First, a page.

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xinchenc
26-Jan-2016, 04:27
Do you know what is the problem with this Schneider Super-Symmar 210 XL lens?

145603

Can this problem be repaired or cleaned?

Thanks.

Gary

Steven Tribe
26-Jan-2016, 05:58
I don't know the lens structure of this particular lens, but it looks like breakdown of a side/rear paint job. Very well known "problem" with, especially, Schneider lenses. Just a cosmetic/resale value problem. A variety of "Schneideritis" - only a real problem if the flakes can move about between lens elements.

BrianShaw
26-Jan-2016, 07:14
My local Schneider service center does not repair that kind of "problem" as it is not believed to affect optical performance. You might want to find your local Schneider repair center (wherever that may be) and see if they concur.

oldlincoln
26-Jan-2016, 10:35
It's not a problem.

EdSawyer
26-Jan-2016, 10:36
Or, do a DIY repair. Not that hard usually.

oldlincoln
26-Jan-2016, 10:40
I don't think it needs "repaired". An unskilled hand could do damage in the attempt to correct a harmless cosmetic issue.

Phil Hudson
26-Jan-2016, 10:51
I think there is an older thread where it is mentioned that opening a Super-Symmar XL lens for DIY may not be a good idea owing to the unusually fine mechanical tolerances of this design......

Kevin Crisp
26-Jan-2016, 11:35
There is a cosmetic issue but not one that would affect the performance of the lens. If you open it up, there will probably be marks on that front ring from where you use a wrench and it will forever look like a lens that has been opened up. (It is possible a rubber cup could turn the ring and not leave a mark, but usually that is not the case.) If it works fine I sure would leave it alone. I've opened plenty of lenses for internal cleaning but never just to try and deal with Schneideritis.

Luis-F-S
26-Jan-2016, 13:56
It's not a problem.

+ 1

Andy Eads
26-Jan-2016, 14:33
This may not apply to all Schneider lenses, but I took one apart to see if the paint was really flaking. I found the "Paint" was actually a stretchy coating. The apparent flakes are actually holes in the coating and not flakes. I did not find any flakes anywhere in the shutter or aperture blades. So, my conclusion is that nothing about Schneideritis will harm your lens/shutter or affect image quality.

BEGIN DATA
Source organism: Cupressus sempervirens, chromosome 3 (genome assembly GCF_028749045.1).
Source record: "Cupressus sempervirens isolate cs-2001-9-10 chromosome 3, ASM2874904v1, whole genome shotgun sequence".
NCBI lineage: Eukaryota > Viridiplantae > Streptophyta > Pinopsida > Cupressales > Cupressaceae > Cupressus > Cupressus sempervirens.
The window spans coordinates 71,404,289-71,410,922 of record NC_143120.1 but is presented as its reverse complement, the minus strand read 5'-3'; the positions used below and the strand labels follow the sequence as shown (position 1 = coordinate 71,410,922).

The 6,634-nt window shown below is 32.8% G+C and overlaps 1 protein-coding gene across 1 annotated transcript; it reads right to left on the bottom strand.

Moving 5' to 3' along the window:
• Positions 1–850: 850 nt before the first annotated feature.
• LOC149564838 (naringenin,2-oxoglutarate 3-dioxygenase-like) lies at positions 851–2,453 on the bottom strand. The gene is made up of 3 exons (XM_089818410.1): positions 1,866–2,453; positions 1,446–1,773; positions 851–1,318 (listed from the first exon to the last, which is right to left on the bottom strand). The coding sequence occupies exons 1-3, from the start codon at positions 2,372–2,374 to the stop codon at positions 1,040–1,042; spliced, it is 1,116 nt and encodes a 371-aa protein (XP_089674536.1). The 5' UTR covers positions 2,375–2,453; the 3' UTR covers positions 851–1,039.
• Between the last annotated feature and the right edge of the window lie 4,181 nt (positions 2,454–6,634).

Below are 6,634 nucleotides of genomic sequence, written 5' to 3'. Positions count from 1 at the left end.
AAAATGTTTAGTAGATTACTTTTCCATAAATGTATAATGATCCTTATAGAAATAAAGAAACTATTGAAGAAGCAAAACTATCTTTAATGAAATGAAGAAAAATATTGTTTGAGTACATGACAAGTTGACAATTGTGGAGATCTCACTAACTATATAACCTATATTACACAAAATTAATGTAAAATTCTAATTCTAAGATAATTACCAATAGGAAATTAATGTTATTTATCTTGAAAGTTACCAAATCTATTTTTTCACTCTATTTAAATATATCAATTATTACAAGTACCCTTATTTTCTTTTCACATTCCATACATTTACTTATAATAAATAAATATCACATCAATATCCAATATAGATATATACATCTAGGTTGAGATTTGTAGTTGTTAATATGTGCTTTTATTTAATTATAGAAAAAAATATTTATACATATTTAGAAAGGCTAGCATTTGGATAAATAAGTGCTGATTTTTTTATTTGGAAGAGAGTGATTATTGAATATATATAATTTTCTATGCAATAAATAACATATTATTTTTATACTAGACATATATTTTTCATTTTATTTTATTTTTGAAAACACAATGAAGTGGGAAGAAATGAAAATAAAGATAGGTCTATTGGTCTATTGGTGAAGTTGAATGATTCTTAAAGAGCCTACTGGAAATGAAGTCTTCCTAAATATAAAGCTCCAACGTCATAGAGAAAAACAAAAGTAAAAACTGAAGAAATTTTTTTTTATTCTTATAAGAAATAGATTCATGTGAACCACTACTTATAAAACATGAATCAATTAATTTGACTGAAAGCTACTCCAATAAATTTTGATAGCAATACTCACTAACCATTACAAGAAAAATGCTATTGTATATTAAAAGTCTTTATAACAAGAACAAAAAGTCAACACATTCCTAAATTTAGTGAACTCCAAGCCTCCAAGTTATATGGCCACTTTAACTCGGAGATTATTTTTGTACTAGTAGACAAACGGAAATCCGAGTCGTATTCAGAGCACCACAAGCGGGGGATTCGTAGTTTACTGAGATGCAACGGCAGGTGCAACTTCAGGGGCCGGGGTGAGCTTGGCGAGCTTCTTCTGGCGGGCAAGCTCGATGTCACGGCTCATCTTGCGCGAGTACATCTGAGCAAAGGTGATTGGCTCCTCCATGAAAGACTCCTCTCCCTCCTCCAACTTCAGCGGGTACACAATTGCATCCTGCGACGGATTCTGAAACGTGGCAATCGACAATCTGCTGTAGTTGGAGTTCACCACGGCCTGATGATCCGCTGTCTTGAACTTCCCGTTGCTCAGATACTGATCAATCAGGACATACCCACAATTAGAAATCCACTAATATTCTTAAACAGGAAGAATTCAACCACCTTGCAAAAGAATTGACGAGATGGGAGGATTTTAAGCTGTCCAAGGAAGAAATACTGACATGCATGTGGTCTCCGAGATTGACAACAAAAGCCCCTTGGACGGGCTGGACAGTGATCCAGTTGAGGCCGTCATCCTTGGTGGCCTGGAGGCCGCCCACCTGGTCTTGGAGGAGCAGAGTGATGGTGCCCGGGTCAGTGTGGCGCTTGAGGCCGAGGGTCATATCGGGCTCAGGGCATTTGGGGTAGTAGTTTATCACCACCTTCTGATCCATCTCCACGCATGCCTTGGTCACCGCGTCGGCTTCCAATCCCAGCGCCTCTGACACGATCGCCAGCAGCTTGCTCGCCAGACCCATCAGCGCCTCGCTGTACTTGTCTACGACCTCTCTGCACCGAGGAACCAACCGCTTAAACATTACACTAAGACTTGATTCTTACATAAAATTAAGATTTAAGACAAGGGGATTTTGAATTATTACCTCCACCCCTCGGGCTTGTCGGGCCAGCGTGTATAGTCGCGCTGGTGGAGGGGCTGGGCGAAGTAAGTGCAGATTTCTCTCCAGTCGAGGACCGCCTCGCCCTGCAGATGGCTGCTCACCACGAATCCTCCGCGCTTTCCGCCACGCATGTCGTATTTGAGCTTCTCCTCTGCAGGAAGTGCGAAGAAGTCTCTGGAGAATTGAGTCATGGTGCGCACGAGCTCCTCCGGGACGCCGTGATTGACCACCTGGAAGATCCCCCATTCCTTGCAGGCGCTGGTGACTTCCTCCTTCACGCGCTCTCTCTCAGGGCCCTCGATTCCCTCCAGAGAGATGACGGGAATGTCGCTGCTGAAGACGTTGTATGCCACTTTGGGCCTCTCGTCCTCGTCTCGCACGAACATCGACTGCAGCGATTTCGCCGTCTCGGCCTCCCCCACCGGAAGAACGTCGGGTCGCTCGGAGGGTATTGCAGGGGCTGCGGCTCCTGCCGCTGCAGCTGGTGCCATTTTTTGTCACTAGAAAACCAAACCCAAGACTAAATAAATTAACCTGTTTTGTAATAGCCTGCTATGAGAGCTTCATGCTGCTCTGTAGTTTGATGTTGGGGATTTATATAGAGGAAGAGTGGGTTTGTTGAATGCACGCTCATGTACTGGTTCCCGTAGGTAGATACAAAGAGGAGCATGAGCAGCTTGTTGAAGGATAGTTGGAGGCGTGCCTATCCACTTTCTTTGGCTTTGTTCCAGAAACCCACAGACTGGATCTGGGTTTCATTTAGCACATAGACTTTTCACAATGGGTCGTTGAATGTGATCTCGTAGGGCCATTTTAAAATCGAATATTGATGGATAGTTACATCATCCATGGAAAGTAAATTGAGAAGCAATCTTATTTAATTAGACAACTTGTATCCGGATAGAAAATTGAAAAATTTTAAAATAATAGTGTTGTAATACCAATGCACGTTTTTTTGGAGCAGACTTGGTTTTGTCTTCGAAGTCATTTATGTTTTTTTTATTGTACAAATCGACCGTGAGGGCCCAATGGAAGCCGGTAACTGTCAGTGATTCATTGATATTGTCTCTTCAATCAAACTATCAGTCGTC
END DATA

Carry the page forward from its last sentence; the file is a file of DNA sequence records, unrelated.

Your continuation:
Corran
26-Jan-2016, 14:51
This lens appears to have been sold on eBay in November, along with a Sinar F2 kit, and then again in December. Are you the seller, and are you having issues with returns or customer complaints? Or perhaps the latest buyer? Some buyers would consider Schneideritis to be a condition that should be disclosed before sale. I've had a couple of lenses afflicted with such but never like that. Mine usually presented as what looked like bubbles.

neil poulsen
26-Jan-2016, 15:10
That seems to be the conventional wisdom, that it's "not a problem." Schneider appears to accept this logic.

But, I really question that assertion. Most times, "Schneideritis" exists in the form of tiny, very bright, silver spots. Multitudes of them. Personally, I would not want all that stray light reflecting about underneath the surface of any lens, regardless of the location of its origin. So, I steer clear of these lenses. Many lenses are inexpensive these days, inexpensive enough not to be cornered into purchasing or keeping one of these afflicted optics.

2 cents. Ker-Ching! :)

Jac@stafford.net
26-Jan-2016, 15:19
That seems to be the conventional wisdom, that it's "not a problem." Schneider appears to accept this logic.

Of course Schneider does. I find it disturbing that one renowned lens manufacturer is singularly well known for this defect. It is a defect.
.

xinchenc
26-Jan-2016, 17:58
Schneider has another logic, if your lens has dust inside, and want Schneider clean that lens, their reply is The whole front or rear needs to be replaced and they do not have the parts anymore. I wonder what lens problem they repair or they in fact just repair the Copal shutter?

Corran
26-Jan-2016, 18:00
That seems to be the conventional wisdom, that it's "not a problem." Schneider appears to accept this logic.

But, I really question that assertion. Most times, "Schneideritis" exists in the form of tiny, very bright, silver spots. Multitudes of them. Personally, I would not want all that stray light reflecting about underneath the surface of any lens, regardless of the location of its origin. So, I steer clear of these lenses. Many lenses are inexpensive these days, inexpensive enough not to be cornered into purchasing or keeping one of these afflicted optics.